Almost every cat owner has seen a hairball, and many of us have stepped on them on our way to the bathroom in the middle of the night. Hairballs are gross and squishy, but unfortunately very common. However, do we really know what hairballs are and what causes them? And why do some cats get them more frequently than others? What are the best ways to reduce the number of hairballs in our home? Let’s learn a little about hairballs on Hairball Awareness Day, April 29th!
What are Hairballs?
- Grooming, which is normal and helpful to cats, can also cause hairballs (which are also known as trichobezoar).
- A cat’s rough tongue will pull loose or shed hair from their coat during grooming, and most of this hair will be swallowed by the cat.
- Some of the swallowed hair will stay in the cat’s stomach instead of passing through the intestines and into the litter box. When this hair stays in the stomach, a hairball starts to form.
- Hairballs will then be vomited up by our cats onto our floor or furniture where we won’t see it until we’ve stepped in it.
- When a hairball is forced up a cat’s long thin esophagus, it can cause him to make gagging and choking noises, but it should pass pretty quickly.
- Hairballs can be anywhere from 1-5 inches long, and they are usually accompanied by a small puddle of saliva or stomach bile.
- We are more likely to see hairballs in long-haired cats or cats who groom themselves frequently or obsessively.
- Hairballs are most common during shedding season when there is a lot of loose hair for a cat to ingest at grooming.
- Cats have also been known to eat thread, rubber bands, twist ties, and other small, interesting objects from the floor when they find them, and this can contribute to the potential danger of a hairball. Keep this stuff off your floor!
- Other animals such as rabbits and cows have been known to have hairballs as well.
- Humans have been known to have hairballs in rare cases, usually, caused by struggles with pica or trichotillomania. This has led to the surgical removal of hairballs from the stomachs of humans.
Causes for Concern
Hairballs can cause intestinal blockages when they have trouble passing. Watch your cat for loss of appetite, constipation, and diarrhea.
If your cat continues to choke, gag or otherwise attempt to vomit up a hairball without success for more than a couple of minutes, it is probably time to get to the vet.
Hairballs can normally occur anywhere from once or twice a year to about once a week. If your cat begins having hairballs much more frequently than usual, it may be cause for concern.
Sometimes surgery is the only way to remove a hairball that is stuck or has become too large. If your cat is exhibiting the symptoms mentioned above, the safe move is to get in to see your veterinarian.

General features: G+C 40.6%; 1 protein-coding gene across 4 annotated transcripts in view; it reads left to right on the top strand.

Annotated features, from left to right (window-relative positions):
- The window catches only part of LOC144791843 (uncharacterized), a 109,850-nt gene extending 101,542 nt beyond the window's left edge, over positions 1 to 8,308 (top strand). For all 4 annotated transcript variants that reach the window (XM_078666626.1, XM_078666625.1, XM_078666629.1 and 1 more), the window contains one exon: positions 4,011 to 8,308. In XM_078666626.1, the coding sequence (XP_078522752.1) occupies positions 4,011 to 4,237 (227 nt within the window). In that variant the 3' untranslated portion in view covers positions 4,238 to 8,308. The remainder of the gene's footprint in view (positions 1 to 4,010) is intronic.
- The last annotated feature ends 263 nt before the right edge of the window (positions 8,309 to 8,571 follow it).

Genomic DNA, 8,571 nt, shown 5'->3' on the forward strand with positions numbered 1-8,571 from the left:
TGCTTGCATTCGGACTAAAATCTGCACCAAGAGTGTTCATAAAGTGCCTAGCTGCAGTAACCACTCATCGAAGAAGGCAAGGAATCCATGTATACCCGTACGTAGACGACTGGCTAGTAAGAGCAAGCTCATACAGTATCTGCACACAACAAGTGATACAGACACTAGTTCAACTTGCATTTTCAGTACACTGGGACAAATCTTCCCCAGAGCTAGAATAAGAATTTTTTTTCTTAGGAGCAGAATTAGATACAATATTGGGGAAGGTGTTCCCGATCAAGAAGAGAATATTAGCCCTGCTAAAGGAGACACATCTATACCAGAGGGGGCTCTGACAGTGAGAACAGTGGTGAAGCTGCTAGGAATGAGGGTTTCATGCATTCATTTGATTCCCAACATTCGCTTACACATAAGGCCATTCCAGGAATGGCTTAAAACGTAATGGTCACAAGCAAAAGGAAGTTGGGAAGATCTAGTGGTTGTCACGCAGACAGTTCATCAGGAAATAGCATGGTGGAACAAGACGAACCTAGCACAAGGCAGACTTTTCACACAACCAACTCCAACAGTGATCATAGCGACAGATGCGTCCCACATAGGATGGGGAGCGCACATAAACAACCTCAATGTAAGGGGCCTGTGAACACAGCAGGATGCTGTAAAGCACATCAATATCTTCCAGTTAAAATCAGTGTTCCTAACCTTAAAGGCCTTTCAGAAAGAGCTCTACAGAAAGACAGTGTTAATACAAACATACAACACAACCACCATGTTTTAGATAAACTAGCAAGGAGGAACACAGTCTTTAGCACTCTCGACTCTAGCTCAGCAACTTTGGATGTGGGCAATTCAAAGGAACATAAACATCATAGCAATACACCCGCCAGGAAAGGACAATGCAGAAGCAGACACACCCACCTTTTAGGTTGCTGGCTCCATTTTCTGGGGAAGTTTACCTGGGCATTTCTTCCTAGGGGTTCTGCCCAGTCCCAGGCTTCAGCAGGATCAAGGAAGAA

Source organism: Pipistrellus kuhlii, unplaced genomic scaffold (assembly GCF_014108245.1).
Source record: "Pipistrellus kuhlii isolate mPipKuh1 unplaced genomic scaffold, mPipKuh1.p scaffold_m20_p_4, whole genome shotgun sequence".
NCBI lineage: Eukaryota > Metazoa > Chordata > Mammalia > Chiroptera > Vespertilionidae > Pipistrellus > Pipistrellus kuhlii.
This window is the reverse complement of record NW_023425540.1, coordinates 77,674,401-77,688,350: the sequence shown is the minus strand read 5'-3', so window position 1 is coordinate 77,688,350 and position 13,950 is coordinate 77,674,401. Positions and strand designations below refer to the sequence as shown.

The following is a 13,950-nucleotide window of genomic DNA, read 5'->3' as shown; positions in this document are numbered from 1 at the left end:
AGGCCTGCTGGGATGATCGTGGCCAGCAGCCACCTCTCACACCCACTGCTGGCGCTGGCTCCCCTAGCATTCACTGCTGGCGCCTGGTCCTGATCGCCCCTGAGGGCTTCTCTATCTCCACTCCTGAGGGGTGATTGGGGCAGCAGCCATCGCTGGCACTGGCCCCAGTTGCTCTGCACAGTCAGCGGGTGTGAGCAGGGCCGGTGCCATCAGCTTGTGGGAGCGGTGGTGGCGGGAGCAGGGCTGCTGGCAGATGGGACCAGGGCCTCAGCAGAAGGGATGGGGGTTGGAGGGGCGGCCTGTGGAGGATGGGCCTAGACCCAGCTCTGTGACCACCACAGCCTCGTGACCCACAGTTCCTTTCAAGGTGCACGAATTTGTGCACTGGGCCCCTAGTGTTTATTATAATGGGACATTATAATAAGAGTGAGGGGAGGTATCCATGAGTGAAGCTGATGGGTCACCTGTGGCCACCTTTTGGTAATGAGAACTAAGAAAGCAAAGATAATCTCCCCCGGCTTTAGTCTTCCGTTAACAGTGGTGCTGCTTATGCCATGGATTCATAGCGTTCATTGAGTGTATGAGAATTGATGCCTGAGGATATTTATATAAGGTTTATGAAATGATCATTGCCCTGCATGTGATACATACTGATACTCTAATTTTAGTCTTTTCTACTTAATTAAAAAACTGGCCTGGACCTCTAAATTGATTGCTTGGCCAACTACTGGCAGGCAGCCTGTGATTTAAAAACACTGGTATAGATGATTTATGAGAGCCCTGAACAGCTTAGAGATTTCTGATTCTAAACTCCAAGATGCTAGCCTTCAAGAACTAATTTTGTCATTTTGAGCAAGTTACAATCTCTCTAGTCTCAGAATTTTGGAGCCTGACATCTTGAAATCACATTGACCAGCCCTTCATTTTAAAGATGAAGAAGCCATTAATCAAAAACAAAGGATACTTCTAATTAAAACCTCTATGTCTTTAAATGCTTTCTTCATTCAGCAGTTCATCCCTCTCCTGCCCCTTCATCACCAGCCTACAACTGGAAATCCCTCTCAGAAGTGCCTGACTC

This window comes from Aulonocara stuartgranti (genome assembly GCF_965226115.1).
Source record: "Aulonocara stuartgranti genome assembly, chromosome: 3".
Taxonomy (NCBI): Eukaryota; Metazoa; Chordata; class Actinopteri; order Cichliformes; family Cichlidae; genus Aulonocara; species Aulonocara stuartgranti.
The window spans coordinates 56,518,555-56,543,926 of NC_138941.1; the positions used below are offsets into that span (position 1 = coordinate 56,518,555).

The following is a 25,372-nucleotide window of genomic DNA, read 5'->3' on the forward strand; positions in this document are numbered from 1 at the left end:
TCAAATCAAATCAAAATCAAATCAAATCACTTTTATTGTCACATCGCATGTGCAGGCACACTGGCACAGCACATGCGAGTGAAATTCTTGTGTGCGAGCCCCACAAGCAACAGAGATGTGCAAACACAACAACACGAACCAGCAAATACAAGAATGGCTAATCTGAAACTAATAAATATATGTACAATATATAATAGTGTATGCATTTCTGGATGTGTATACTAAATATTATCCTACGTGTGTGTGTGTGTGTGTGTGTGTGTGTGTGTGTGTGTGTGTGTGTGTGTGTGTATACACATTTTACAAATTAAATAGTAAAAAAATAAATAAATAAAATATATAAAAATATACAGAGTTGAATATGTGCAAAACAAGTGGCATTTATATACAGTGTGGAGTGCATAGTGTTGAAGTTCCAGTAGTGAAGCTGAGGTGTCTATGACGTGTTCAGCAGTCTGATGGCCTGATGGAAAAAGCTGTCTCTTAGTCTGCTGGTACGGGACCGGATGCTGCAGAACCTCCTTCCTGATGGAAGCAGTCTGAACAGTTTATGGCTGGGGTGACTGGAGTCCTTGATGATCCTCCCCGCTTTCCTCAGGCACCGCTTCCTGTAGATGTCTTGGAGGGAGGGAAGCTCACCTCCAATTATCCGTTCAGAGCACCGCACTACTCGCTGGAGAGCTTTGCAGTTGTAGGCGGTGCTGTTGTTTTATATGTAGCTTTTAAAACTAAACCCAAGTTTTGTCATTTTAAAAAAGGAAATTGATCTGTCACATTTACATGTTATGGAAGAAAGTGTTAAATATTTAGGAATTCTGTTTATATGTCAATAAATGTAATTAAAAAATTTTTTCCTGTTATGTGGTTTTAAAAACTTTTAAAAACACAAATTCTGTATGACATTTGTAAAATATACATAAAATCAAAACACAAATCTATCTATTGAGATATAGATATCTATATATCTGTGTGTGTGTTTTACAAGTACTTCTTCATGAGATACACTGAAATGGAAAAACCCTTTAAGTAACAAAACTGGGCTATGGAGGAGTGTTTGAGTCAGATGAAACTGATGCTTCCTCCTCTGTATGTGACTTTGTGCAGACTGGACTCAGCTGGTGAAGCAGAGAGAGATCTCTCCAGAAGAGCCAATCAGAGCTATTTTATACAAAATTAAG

I know that cats groom themselves to stay clean and that’s just one point they have over dogs! However, cats who shed excessively, have lots of long hair, or who groom obsessively may really benefit from daily or weekly brushing. We can help them by removing all of the excess hair they have already shed before they lick it up and it ends up in the stomach. There are many brush and comb options available at Hollywood Feed.
Change in Diet
I have seen proponents of high fiber diets for reducing hairballs. It is thought that high-fiber foods may help to bind together and release hair from the stomach and intestines through the intestinal tract. Pet grass is also high in fiber and keeping some indoors may be a fun treat as well as a hairball remedy for any cat.
Other people feel just the opposite is true and believe that grain-free, low-carbohydrate diets are the way to go to reduce hairballs. A raw or a canned food diet are great options if you choose to try grain-free and low-carb because these foods are much closer to the diet that cats evolved to eat in the wild than dry kibble is. Dry kibble and grain may be increasing upset stomachs and vomiting in some cats, especially those already having issues with GI distress. Read more about raw diets and canned foods.
All cats are different, and a high fiber diet may work better for reducing hairballs in some cats while a grain-free, low-carb diet will work better for others. Keep this in mind when you start looking for a new food for your cat and ask the sales associated at your local Hollywood Feed store to help you pick out the perfect food!
Supplements for a Healthy Coat
Products with Omega 3 Fatty Acids and coconut oil are great options when you’re looking for a supplement to keep your cat’s coat healthy, sleek and shiny. These ingredients will keep fur from becoming damaged and dry, thus more likely to fall out and be licked up by our cat. Healthy fur coats will shed less. It’s that simple! If you have any questions about the best supplement for your cat (or anything else!) email firstname.lastname@example.org to get a response from an expert.
If your cat is an obsessive groomer, then try to encourage him to groom himself less. Every time you catch your cat grooming, try to do something to distract him. You could get a new toy or two to play with, a meaty treat he really enjoys, or try pointing out a bird outside your window for him to watch. The less time our cat spends grooming himself unnecessarily, the fewer hairballs he will get.
Products for Purchase
There are products that are made specifically to help cats who have hairball problems, and they are usually petroleum jelly based mild laxatives. These are okay to use sometimes, but probably not something you would want to have to use on a regular basis. If you find that your cat needs a laxative frequently, try some of these other options for reducing shedding like brushing and using a healthy supplement to improve fur quality!
Does your cat get hairballs? How often? What have you been able to do to successfully reduce your cat’s hairballs? Let us know in the comment section below!